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AF447 final crew conversation - Thread No. 1

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AF447 final crew conversation - Thread No. 1

Old 29th Oct 2011, 12:31
  #521 (permalink)  
 
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HUGE difference :
  • One is fully obvious to all in the flightdeck.
  • The other is simply unvisible to all PNF.
Yes, I understand this. But in that situation the PNF or the Captain should still be observing what the PF is doing. There should have been open dialogue between the 3 and the Captain should have taken a leadership role. From what we read this was not the case. Furthermore they are all AB pilots and understand this and should be able to work around it with that knowledge....
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Old 29th Oct 2011, 12:38
  #522 (permalink)  
 
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Razoray,

given your opinion as the "probable cause", the "why" is part of the contributing factors. So far, we had a lot of keywords for those factors, e.g.:

- CRM
- Man-machine-interface (stick vs. yoke, aural warnings, ...)
- (poor / mediocre / too much sim) Training
- Psycho factors
- Weather
- Darkness
- Software issues
- ...

Assessing and prioritizing them is the challenge. Some forum members tackled a lot of those keywords. Adding them to their opinion in a structured way would very much add to the value of this thread.
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Old 29th Oct 2011, 14:32
  #523 (permalink)  
 
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Originally Posted by Razoray
Furthermore they are all AB pilots and understand this and should be able to work around it with that knowledge....
What a sick concept really when pilots need to work things around ...

Sidestick is a sure way to waste valuable information in a multi crew operation.
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Old 29th Oct 2011, 16:05
  #524 (permalink)  
 
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There are some interesting comments on the CVR that address what the PF might have been doing. Can they be related to this design flaw?

"What's HE doing now?" LOI leads to LOC. And sustains it?
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Old 29th Oct 2011, 18:42
  #525 (permalink)  
 
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mmmm. I knew there would eventually be a "gem" if I carried on reading the AF447 threads.
Pilots recognize they are causing the stall if the control column/ stick is in their gut and they are pulling it, perhaps the Nintendo side stick does not give the same info?

Would any real pilot sit with the stick in their gut for 3 min and not think they are stalled?

Should Airbus fit a "stick shaker" which activates at a given angle of attack?
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Old 29th Oct 2011, 19:12
  #526 (permalink)  
 
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Pilots recognize they are causing the stall if the control column/ stick is in their gut and they are pulling it, perhaps the Nintendo side stick does not give the same info?

Would any real pilot sit with the stick in their gut for 3 min and not think they are stalled?
Anyone so pig$hit thick as not to be able to recognise and recover from a stall shouldn't be flying. Whether hi-tech Airbus, lo-tech Bubba Boeing or whatever.

I can't believe this thread is still crawling along. A mix of ignorant speculation and hillbilly rhetoric, it is surely time to close it.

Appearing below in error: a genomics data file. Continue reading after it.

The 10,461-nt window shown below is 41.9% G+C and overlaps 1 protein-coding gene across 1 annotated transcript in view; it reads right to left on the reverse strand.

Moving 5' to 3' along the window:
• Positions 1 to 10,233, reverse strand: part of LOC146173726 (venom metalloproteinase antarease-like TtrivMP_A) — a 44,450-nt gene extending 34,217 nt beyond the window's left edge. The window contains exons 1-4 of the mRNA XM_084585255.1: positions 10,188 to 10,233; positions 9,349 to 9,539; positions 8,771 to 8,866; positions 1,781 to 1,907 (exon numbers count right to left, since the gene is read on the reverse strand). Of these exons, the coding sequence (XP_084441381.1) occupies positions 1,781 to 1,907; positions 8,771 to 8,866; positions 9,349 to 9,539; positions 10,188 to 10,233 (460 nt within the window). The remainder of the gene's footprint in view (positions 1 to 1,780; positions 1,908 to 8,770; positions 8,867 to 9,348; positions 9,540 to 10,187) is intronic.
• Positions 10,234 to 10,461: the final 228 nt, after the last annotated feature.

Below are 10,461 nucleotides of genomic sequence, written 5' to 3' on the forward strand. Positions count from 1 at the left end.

Please!
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Old 29th Oct 2011, 19:49
  #527 (permalink)  
 
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BEagle. Maybe you are correct. Maybe the AF crew was "pig$hit thicke". Maybe they should't have been there.............

But they were there; and now they and 225 other people are dead.

If this accident were as easy to understand as you want to believe, then anyone with like selection, training and background needs to be grounded immediately.


All of these AF447 threads have " jumped the shark", but that isn't grounds to close them. If you don't like it, stop reading.
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Old 29th Oct 2011, 21:50
  #528 (permalink)  
 
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If this accident were as easy to understand as you want to believe, then anyone with like selection, training and background needs to be grounded immediately.
Sounds like a plan, it's about time we move forward with something other than rhetoric on how to redesign an aircraft
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Old 29th Oct 2011, 22:10
  #529 (permalink)  
 
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I have an even better plan: Put everyone in a sim and expose them to the same scenario. If they survive, they can continue to fly, if they don't, they don't. We call it check.
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Old 29th Oct 2011, 22:16
  #530 (permalink)  
 
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I have an even better plan: Put everyone in a sim and expose them to the same scenario. If they survive, they can continue to fly, if they don't, they don't. We call it check.

I suspect some airlines will suffer pilots shortage
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Old 29th Oct 2011, 23:13
  #531 (permalink)  
 
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I have a feeling the airlines with that big yoke in their gut would end up with a lot more pilots left than the airlines with that little sidestick. Since I have been called a caveman for suggesting this in the past I will let you guys decide.
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Old 30th Oct 2011, 06:25
  #532 (permalink)  
 
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Automated stall recovery?

Frequent SLF here, flying most of the time aboard A330/340's, better informed than average but that's it. I very seldom post. Feel free to ignore or delete if inappropriate.
I have two questions. It's not humanely possible to read each and every post on AF447 here (although I've already read a large part of them over the past years) so I've tried searching but failed to find answers.

1) when reliable airspeed information was recovered, did the flight control system switch back to normal mode with all the protections available or not? (I presume not). Is this by design?